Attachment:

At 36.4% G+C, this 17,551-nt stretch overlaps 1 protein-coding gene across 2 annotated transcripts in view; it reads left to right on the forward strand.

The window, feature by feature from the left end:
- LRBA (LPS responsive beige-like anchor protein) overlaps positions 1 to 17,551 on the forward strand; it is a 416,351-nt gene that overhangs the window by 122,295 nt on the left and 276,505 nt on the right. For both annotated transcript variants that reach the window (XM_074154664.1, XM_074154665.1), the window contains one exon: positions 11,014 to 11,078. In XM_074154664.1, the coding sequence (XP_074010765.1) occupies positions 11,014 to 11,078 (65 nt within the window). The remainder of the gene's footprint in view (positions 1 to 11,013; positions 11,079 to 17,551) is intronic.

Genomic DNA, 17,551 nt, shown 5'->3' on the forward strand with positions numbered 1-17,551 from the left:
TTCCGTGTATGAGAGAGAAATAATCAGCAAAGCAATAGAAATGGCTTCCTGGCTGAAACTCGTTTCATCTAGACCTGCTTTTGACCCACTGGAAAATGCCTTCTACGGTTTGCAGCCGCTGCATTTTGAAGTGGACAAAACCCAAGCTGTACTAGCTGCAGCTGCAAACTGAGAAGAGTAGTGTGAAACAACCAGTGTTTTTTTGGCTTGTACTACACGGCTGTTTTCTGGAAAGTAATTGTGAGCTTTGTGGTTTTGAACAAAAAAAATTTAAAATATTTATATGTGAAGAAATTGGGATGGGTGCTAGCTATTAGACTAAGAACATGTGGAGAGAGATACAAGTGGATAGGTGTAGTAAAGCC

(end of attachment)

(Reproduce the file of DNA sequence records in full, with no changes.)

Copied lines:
At 36.4% G+C, this 17,551-nt stretch overlaps 1 protein-coding gene across 2 annotated transcripts in view; it reads left to right on the forward strand.

The window, feature by feature from the left end:
- LRBA (LPS responsive beige-like anchor protein) overlaps positions 1 to 17,551 on the forward strand; it is a 416,351-nt gene that overhangs the window by 122,295 nt on the left and 276,505 nt on the right. For both annotated transcript variants that reach the window (XM_074154664.1, XM_074154665.1), the window contains one exon: positions 11,014 to 11,078. In XM_074154664.1, the coding sequence (XP_074010765.1) occupies positions 11,014 to 11,078 (65 nt within the window). The remainder of the gene's footprint in view (positions 1 to 11,013; positions 11,079 to 17,551) is intronic.

Genomic DNA, 17,551 nt, shown 5'->3' on the forward strand with positions numbered 1-17,551 from the left:
TTCCGTGTATGAGAGAGAAATAATCAGCAAAGCAATAGAAATGGCTTCCTGGCTGAAACTCGTTTCATCTAGACCTGCTTTTGACCCACTGGAAAATGCCTTCTACGGTTTGCAGCCGCTGCATTTTGAAGTGGACAAAACCCAAGCTGTACTAGCTGCAGCTGCAAACTGAGAAGAGTAGTGTGAAACAACCAGTGTTTTTTTGGCTTGTACTACACGGCTGTTTTCTGGAAAGTAATTGTGAGCTTTGTGGTTTTGAACAAAAAAAATTTAAAATATTTATATGTGAAGAAATTGGGATGGGTGCTAGCTATTAGACTAAGAACATGTGGAGAGAGATACAAGTGGATAGGTGTAGTAAAGCC